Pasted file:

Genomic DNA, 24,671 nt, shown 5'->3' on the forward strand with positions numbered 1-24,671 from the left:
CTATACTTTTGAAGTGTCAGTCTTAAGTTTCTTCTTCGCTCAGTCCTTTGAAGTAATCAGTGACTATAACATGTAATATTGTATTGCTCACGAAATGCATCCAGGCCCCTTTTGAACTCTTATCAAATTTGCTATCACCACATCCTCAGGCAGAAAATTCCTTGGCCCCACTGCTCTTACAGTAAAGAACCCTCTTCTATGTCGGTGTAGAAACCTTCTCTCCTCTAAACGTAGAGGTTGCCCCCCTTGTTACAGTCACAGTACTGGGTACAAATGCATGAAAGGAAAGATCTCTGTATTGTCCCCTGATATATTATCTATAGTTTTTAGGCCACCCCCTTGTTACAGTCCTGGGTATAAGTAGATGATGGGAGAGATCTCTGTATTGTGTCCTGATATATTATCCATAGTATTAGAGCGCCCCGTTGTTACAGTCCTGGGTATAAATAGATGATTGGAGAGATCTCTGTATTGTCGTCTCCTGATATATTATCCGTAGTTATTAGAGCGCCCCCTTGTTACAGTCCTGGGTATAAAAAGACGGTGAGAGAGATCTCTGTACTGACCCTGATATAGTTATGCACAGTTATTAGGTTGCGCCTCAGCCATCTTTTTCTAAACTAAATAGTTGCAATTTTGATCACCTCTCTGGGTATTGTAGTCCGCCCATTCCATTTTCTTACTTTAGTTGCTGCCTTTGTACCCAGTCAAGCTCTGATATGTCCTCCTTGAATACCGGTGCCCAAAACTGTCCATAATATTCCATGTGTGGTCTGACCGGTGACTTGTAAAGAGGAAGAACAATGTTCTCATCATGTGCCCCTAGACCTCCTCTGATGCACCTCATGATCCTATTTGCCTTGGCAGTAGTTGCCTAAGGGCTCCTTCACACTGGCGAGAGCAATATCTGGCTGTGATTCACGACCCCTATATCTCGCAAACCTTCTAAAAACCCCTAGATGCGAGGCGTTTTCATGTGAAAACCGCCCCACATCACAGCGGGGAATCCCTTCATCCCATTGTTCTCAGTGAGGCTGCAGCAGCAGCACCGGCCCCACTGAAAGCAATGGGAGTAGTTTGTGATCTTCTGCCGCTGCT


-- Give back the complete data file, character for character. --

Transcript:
Genomic DNA, 24,671 nt, shown 5'->3' on the forward strand with positions numbered 1-24,671 from the left:
CTATACTTTTGAAGTGTCAGTCTTAAGTTTCTTCTTCGCTCAGTCCTTTGAAGTAATCAGTGACTATAACATGTAATATTGTATTGCTCACGAAATGCATCCAGGCCCCTTTTGAACTCTTATCAAATTTGCTATCACCACATCCTCAGGCAGAAAATTCCTTGGCCCCACTGCTCTTACAGTAAAGAACCCTCTTCTATGTCGGTGTAGAAACCTTCTCTCCTCTAAACGTAGAGGTTGCCCCCCTTGTTACAGTCACAGTACTGGGTACAAATGCATGAAAGGAAAGATCTCTGTATTGTCCCCTGATATATTATCTATAGTTTTTAGGCCACCCCCTTGTTACAGTCCTGGGTATAAGTAGATGATGGGAGAGATCTCTGTATTGTGTCCTGATATATTATCCATAGTATTAGAGCGCCCCGTTGTTACAGTCCTGGGTATAAATAGATGATTGGAGAGATCTCTGTATTGTCGTCTCCTGATATATTATCCGTAGTTATTAGAGCGCCCCCTTGTTACAGTCCTGGGTATAAAAAGACGGTGAGAGAGATCTCTGTACTGACCCTGATATAGTTATGCACAGTTATTAGGTTGCGCCTCAGCCATCTTTTTCTAAACTAAATAGTTGCAATTTTGATCACCTCTCTGGGTATTGTAGTCCGCCCATTCCATTTTCTTACTTTAGTTGCTGCCTTTGTACCCAGTCAAGCTCTGATATGTCCTCCTTGAATACCGGTGCCCAAAACTGTCCATAATATTCCATGTGTGGTCTGACCGGTGACTTGTAAAGAGGAAGAACAATGTTCTCATCATGTGCCCCTAGACCTCCTCTGATGCACCTCATGATCCTATTTGCCTTGGCAGTAGTTGCCTAAGGGCTCCTTCACACTGGCGAGAGCAATATCTGGCTGTGATTCACGACCCCTATATCTCGCAAACCTTCTAAAAACCCCTAGATGCGAGGCGTTTTCATGTGAAAACCGCCCCACATCACAGCGGGGAATCCCTTCATCCCATTGTTCTCAGTGAGGCTGCAGCAGCAGCACCGGCCCCACTGAAAGCAATGGGAGTAGTTTGTGATCTTCTGCCGCTGCT